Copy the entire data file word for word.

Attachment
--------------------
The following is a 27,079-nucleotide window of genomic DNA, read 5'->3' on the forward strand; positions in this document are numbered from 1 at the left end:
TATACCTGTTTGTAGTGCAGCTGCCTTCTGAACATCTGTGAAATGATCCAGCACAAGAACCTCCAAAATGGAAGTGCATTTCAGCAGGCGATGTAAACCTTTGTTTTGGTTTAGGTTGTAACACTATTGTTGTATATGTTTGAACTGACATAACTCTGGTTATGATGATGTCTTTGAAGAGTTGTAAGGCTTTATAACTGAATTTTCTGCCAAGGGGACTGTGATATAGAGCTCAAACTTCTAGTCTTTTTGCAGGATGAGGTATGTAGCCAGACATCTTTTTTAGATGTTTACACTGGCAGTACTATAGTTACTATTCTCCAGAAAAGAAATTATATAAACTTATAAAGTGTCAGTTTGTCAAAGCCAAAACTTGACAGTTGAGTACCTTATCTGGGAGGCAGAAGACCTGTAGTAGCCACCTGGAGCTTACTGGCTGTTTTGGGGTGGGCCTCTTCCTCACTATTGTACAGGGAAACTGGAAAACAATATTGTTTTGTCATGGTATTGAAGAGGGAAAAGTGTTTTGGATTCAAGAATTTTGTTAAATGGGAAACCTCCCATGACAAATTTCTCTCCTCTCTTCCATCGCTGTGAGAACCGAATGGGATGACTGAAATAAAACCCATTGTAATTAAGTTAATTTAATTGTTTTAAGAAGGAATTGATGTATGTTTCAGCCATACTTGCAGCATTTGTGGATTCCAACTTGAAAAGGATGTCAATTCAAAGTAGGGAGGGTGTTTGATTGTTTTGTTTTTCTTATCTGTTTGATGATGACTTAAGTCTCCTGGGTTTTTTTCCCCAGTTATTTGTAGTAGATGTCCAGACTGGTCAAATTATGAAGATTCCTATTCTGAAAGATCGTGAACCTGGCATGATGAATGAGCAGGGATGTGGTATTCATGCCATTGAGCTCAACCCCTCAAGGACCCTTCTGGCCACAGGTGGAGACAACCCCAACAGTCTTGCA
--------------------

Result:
The following is a 27,079-nucleotide window of genomic DNA, read 5'->3' on the forward strand; positions in this document are numbered from 1 at the left end:
TATACCTGTTTGTAGTGCAGCTGCCTTCTGAACATCTGTGAAATGATCCAGCACAAGAACCTCCAAAATGGAAGTGCATTTCAGCAGGCGATGTAAACCTTTGTTTTGGTTTAGGTTGTAACACTATTGTTGTATATGTTTGAACTGACATAACTCTGGTTATGATGATGTCTTTGAAGAGTTGTAAGGCTTTATAACTGAATTTTCTGCCAAGGGGACTGTGATATAGAGCTCAAACTTCTAGTCTTTTTGCAGGATGAGGTATGTAGCCAGACATCTTTTTTAGATGTTTACACTGGCAGTACTATAGTTACTATTCTCCAGAAAAGAAATTATATAAACTTATAAAGTGTCAGTTTGTCAAAGCCAAAACTTGACAGTTGAGTACCTTATCTGGGAGGCAGAAGACCTGTAGTAGCCACCTGGAGCTTACTGGCTGTTTTGGGGTGGGCCTCTTCCTCACTATTGTACAGGGAAACTGGAAAACAATATTGTTTTGTCATGGTATTGAAGAGGGAAAAGTGTTTTGGATTCAAGAATTTTGTTAAATGGGAAACCTCCCATGACAAATTTCTCTCCTCTCTTCCATCGCTGTGAGAACCGAATGGGATGACTGAAATAAAACCCATTGTAATTAAGTTAATTTAATTGTTTTAAGAAGGAATTGATGTATGTTTCAGCCATACTTGCAGCATTTGTGGATTCCAACTTGAAAAGGATGTCAATTCAAAGTAGGGAGGGTGTTTGATTGTTTTGTTTTTCTTATCTGTTTGATGATGACTTAAGTCTCCTGGGTTTTTTTCCCCAGTTATTTGTAGTAGATGTCCAGACTGGTCAAATTATGAAGATTCCTATTCTGAAAGATCGTGAACCTGGCATGATGAATGAGCAGGGATGTGGTATTCATGCCATTGAGCTCAACCCCTCAAGGACCCTTCTGGCCACAGGTGGAGACAACCCCAACAGTCTTGCA